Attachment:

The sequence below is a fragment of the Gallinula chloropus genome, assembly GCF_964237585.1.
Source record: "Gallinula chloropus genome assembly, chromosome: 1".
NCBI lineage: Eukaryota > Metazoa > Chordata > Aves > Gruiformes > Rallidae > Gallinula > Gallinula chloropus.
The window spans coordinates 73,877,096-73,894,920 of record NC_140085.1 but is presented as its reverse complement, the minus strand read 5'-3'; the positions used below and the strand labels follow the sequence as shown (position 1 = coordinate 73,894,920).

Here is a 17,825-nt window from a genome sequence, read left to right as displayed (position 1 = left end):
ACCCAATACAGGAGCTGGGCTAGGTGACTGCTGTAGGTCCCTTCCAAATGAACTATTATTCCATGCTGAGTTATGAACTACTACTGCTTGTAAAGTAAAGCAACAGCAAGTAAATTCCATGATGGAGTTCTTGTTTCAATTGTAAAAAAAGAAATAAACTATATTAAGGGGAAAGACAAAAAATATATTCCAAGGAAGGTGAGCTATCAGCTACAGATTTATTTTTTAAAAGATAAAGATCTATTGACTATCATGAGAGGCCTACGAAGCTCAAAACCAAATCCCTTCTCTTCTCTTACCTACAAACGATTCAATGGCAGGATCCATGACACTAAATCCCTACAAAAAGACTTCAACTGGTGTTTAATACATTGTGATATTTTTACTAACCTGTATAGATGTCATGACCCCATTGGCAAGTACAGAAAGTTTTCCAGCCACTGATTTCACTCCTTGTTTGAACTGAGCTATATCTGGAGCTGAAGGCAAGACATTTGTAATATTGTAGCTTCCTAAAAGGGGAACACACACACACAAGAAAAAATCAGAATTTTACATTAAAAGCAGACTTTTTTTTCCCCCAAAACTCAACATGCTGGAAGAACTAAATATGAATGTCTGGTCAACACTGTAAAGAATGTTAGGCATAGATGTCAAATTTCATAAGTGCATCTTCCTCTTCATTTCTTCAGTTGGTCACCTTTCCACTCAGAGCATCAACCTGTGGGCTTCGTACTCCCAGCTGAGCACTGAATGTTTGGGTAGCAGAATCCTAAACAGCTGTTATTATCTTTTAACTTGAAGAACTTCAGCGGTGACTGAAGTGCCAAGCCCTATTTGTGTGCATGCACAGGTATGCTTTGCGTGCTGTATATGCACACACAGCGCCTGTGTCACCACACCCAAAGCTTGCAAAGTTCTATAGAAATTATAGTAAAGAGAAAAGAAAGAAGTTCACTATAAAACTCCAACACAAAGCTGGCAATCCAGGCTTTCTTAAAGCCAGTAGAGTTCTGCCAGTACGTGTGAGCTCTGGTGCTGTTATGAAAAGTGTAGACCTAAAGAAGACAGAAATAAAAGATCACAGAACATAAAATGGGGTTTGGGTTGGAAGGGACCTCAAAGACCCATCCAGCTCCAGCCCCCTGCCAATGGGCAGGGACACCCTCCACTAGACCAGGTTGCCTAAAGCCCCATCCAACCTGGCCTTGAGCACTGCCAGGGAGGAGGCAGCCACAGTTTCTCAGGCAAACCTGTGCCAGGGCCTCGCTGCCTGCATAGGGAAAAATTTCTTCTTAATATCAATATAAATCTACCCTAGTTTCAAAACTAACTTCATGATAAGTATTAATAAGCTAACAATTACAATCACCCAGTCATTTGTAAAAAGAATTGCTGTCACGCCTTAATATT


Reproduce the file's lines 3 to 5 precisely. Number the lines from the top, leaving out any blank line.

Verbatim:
NCBI lineage: Eukaryota > Metazoa > Chordata > Aves > Gruiformes > Rallidae > Gallinula > Gallinula chloropus.
The window spans coordinates 73,877,096-73,894,920 of record NC_140085.1 but is presented as its reverse complement, the minus strand read 5'-3'; the positions used below and the strand labels follow the sequence as shown (position 1 = coordinate 73,894,920).

Here is a 17,825-nt window from a genome sequence, read left to right as displayed (position 1 = left end):